Livingston Parish RE: Notification of Substantial Damage and NFIP Non-Compliance
Published April 23 2021 updated April 25 2021 6 min. 29 seconds read
FEMA Substantial Damage” notice dated April 19, 2021 and sent by the Livingston Parish LOHSEP to homeowners. It is estimated that more than 3,800 homeowners have been requested to follow the FEMA mitigation policies that should have been processed in 2016
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From the date (April 19, 2021) of your substantial damage and mitigation notice and the August 13, 2016 floods in Louisiana, 1,710 days or 4.685 years have passed. FEMA has long since closed the damage assessment appeals process for DR-4277 and has ended mitigation grant funding. But this month, homeowners have been instructed to mitigate in accordance with FEMA policy.
Of all the research I have completed since the 2016 floods I have not found a single homeowner tasked with mitigation nearly 5 years after the fact and without FEMA taking an active role in the mitigation process. But we're not going to look for a way out, we're not going to ask some politician to submit a bill for a waiver that will take 3 more years. We're just going to handle things according to FEMA policy and work the path of least resistance.
For nearly 99.9% of all flood victims, the April 19, 2021 mitigation notice came within 90 days of the disaster date. For Livingston Parish homeowners, this letter is past due by 1,620 days. You're being tasked to protect your right to participate in the National Flood Insurance Program (NFIP). This is of no fault to the homeowner but the burden to complete the tasks has clearly been placed on the shoulders of the homeowners. I have personally gone around the block a few times with local government and the FEMA policy makers and I'll be sharing what worked for many others so those living in Livingston Parish can quickly provide the least amount of documentation to satisfy the FEMA bureaucracy hunger.
Below is a copy of the letter that was sent to you.
Don't panic, and try not to give the Livingston Parish LOHSEP department too much grief. I can assure you they did not want to take the path that FEMA auditors sent them down.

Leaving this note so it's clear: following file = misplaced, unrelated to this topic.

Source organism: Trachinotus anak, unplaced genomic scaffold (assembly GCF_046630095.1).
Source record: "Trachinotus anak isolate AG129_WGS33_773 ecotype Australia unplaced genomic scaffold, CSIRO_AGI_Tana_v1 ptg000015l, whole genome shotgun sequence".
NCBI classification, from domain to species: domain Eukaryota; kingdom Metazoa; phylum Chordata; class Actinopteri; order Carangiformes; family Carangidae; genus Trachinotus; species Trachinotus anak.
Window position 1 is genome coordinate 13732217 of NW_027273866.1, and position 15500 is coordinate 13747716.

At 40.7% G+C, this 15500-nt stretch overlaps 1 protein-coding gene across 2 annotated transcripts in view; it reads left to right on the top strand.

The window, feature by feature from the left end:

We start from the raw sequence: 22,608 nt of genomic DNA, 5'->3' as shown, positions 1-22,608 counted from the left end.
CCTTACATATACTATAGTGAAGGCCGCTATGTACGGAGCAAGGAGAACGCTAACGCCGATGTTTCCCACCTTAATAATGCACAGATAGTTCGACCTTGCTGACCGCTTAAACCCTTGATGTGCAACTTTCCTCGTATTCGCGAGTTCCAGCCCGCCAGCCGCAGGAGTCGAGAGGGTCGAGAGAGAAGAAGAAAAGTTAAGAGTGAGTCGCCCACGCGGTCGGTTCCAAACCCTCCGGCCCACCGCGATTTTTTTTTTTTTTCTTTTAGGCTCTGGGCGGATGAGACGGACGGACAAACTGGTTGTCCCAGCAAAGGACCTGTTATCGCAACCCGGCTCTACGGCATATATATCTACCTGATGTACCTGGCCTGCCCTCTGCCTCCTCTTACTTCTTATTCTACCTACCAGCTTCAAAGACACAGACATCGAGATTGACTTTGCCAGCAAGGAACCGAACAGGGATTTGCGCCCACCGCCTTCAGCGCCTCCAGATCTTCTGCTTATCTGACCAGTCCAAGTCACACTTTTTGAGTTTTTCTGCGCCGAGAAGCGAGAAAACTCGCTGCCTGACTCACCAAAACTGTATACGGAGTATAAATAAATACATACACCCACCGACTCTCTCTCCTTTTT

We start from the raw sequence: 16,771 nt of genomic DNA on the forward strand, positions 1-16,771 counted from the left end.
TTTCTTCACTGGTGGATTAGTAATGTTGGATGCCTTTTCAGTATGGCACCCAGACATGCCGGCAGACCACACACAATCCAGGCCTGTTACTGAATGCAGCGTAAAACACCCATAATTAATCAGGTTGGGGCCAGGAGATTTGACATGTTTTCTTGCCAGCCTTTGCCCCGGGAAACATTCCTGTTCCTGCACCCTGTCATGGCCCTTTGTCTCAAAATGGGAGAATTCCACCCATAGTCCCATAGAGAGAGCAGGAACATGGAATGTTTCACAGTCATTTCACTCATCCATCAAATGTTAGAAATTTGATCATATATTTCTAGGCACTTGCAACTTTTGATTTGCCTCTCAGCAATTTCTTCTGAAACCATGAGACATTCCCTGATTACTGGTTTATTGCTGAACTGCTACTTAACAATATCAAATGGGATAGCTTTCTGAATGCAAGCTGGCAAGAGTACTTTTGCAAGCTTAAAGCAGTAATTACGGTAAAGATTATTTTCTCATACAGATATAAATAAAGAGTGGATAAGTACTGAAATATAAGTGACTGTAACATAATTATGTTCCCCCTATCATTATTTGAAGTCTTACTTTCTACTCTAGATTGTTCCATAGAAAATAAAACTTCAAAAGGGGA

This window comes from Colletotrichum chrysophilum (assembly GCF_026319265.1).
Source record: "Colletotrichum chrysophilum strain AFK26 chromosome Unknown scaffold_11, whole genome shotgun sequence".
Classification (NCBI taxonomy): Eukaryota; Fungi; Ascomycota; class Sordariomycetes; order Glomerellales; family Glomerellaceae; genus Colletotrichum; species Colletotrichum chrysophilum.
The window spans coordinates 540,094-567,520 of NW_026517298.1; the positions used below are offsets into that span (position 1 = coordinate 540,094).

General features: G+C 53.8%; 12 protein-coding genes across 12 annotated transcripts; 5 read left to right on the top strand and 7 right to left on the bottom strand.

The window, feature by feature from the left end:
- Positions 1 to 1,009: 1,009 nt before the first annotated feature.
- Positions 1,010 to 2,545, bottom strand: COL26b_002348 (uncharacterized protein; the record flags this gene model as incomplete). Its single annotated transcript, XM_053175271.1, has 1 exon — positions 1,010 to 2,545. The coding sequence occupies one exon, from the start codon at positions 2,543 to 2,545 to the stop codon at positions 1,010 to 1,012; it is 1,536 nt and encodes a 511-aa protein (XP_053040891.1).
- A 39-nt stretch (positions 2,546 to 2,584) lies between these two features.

Read the letter below.
Follow the links I will be providing to the different processes you can take to accomplish the task of mitigation. Some may actually want to physically mitigate while others will opt for the appeals approach.
>>> LETTER FROM LIVINGSTON PARISH <<<
Office of Homeland Security and Emergency Preparedness
Brandi Janes Director
19 April 2021
RE: Notification of Substantial Damage and NFIP Non-Compliance
Dear Property Owner,
In March of 2019, FEMA personnel conducted a Community Assistance Visit (CAV) to audit Livingston Parish's National Flood Insurance Program (NFIP) compliance. After this visit, it was determined that Livingston Parish was non-compliant and in jeopardy of being removed from the NFIP which would result in loss of affordable flood insurance for all structures (residential and non-residential) that fall within Livingston Parish Government jurisdictions (this excludes the city limits of Denham Springs and Walker). In order to remain in the NFIP, Livingston Parish had to conduct site inspections as well as Base Flood Elevations (BFEs) and structure First Floor Elevation (FFEs) on 3,800 + structures throughout the Parish that FEMA believed to be in non-compliance. After the analysis of the data collected, it has been determined that the structure/home located at the above-mentioned address was substantially damaged in the August 2016 Flood and is currently under the required elevation, per Parish floodplain protection ordinance (Livingston Parish Council - Code of Ordinances, Part III - Land Development Code, Chapter 15 - Floods, Article III - Flood Hazard Reduction, Section 115-67 - Specific Standards) and FEMA guidelines. It has been added to the Parish's NFIP non-compliant list. The substantial damage determination is based on a comparison of the cost estimate of the work required to restore the building to its pre-damage condition to the market value of the building (excluding land value). When the cost to repair equals or exceeds fifty percent (50%) of the market value of the building, the work is repair of substantial damage. Substantial damage was determined for this structure based on its market value prior to the August 2016 Flood, FEMA damage data collected as a result of the flood, as well as the property "BFE and the building" FFE. Further inspections and data analysis were conducted prior to the determinations.